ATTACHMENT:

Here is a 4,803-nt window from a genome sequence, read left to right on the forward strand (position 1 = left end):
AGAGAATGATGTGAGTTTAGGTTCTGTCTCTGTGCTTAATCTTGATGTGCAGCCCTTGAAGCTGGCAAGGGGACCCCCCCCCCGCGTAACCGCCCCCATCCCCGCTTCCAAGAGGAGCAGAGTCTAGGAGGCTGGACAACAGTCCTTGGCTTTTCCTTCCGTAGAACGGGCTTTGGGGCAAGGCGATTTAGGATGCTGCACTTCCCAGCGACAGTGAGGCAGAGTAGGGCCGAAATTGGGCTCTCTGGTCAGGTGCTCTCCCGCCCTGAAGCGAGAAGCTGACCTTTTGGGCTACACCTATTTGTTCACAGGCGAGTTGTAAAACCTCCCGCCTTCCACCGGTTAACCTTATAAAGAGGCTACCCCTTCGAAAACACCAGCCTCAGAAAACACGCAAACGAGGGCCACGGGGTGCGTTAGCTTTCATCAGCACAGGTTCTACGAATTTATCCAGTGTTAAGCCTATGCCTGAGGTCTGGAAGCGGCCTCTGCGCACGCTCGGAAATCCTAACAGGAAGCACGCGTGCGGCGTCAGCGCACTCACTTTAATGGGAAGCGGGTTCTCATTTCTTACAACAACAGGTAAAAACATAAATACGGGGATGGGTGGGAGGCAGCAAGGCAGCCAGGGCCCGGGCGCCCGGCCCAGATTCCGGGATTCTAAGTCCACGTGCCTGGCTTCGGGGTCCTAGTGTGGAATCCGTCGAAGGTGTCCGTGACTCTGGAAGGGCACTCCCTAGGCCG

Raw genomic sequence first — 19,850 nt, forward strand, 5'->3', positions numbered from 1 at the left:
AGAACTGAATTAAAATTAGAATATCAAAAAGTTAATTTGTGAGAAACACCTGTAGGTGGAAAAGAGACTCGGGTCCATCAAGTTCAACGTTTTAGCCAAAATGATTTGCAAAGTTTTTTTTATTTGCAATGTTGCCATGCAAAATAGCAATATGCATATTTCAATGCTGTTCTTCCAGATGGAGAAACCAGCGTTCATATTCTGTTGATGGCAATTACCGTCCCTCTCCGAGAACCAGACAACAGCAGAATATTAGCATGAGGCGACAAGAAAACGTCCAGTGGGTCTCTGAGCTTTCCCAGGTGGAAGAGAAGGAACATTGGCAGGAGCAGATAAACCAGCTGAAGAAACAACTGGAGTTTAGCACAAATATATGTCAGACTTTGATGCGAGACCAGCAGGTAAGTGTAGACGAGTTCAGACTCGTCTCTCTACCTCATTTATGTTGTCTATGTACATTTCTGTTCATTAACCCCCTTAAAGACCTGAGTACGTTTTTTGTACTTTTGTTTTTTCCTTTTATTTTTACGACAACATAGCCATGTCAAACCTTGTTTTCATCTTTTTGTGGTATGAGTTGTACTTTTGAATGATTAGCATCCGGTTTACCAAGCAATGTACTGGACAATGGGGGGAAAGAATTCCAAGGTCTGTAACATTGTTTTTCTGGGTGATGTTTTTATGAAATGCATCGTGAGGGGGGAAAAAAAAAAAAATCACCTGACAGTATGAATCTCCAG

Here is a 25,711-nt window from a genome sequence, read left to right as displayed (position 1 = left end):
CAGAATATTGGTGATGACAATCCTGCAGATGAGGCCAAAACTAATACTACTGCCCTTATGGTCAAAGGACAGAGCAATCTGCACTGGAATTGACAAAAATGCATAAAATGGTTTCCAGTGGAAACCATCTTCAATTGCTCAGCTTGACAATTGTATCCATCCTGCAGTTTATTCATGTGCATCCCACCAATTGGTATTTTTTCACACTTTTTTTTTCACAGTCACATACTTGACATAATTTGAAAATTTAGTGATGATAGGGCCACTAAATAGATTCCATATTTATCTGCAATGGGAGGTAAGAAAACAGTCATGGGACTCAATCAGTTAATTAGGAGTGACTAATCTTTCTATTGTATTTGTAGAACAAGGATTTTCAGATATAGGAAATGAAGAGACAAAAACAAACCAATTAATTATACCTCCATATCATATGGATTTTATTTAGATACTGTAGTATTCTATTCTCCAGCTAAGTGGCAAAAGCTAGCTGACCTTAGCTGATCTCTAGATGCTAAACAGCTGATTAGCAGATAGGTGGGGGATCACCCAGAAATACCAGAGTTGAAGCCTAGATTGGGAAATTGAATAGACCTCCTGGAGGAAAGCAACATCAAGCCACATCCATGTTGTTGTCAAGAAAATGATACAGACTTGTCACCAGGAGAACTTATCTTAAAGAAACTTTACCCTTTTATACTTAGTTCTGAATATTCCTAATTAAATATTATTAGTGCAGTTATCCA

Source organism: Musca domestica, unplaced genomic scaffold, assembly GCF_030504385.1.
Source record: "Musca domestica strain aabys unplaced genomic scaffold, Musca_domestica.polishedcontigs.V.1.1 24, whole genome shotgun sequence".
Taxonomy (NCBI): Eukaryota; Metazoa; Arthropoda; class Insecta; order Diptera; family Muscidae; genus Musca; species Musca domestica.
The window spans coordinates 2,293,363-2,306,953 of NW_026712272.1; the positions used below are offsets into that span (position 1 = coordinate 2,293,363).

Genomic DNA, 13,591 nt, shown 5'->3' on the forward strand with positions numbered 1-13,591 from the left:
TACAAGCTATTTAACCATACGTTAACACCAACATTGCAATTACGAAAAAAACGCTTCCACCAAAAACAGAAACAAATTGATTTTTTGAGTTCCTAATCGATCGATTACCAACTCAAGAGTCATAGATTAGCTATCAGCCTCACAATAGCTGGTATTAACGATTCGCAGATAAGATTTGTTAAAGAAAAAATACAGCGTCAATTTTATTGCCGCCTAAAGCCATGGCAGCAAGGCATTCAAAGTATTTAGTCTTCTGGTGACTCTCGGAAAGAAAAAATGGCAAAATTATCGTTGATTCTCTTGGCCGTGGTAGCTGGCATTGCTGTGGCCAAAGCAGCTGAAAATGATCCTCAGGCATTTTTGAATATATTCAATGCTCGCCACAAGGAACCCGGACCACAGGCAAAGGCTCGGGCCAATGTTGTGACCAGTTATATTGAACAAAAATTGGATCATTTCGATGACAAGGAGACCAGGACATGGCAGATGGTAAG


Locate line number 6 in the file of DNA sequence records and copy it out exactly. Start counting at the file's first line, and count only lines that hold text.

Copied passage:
CAGAATATTGGTGATGACAATCCTGCAGATGAGGCCAAAACTAATACTACTGCCCTTATGGTCAAAGGACAGAGCAATCTGCACTGGAATTGACAAAAATGCATAAAATGGTTTCCAGTGGAAACCATCTTCAATTGCTCAGCTTGACAATTGTATCCATCCTGCAGTTTATTCATGTGCATCCCACCAATTGGTATTTTTTCACACTTTTTTTTTCACAGTCACATACTTGACATAATTTGAAAATTTAGTGATGATAGGGCCACTAAATAGATTCCATATTTATCTGCAATGGGAGGTAAGAAAACAGTCATGGGACTCAATCAGTTAATTAGGAGTGACTAATCTTTCTATTGTATTTGTAGAACAAGGATTTTCAGATATAGGAAATGAAGAGACAAAAACAAACCAATTAATTATACCTCCATATCATATGGATTTTATTTAGATACTGTAGTATTCTATTCTCCAGCTAAGTGGCAAAAGCTAGCTGACCTTAGCTGATCTCTAGATGCTAAACAGCTGATTAGCAGATAGGTGGGGGATCACCCAGAAATACCAGAGTTGAAGCCTAGATTGGGAAATTGAATAGACCTCCTGGAGGAAAGCAACATCAAGCCACATCCATGTTGTTGTCAAGAAAATGATACAGACTTGTCACCAGGAGAACTTATCTTAAAGAAACTTTACCCTTTTATACTTAGTTCTGAATATTCCTAATTAAATATTATTAGTGCAGTTATCCA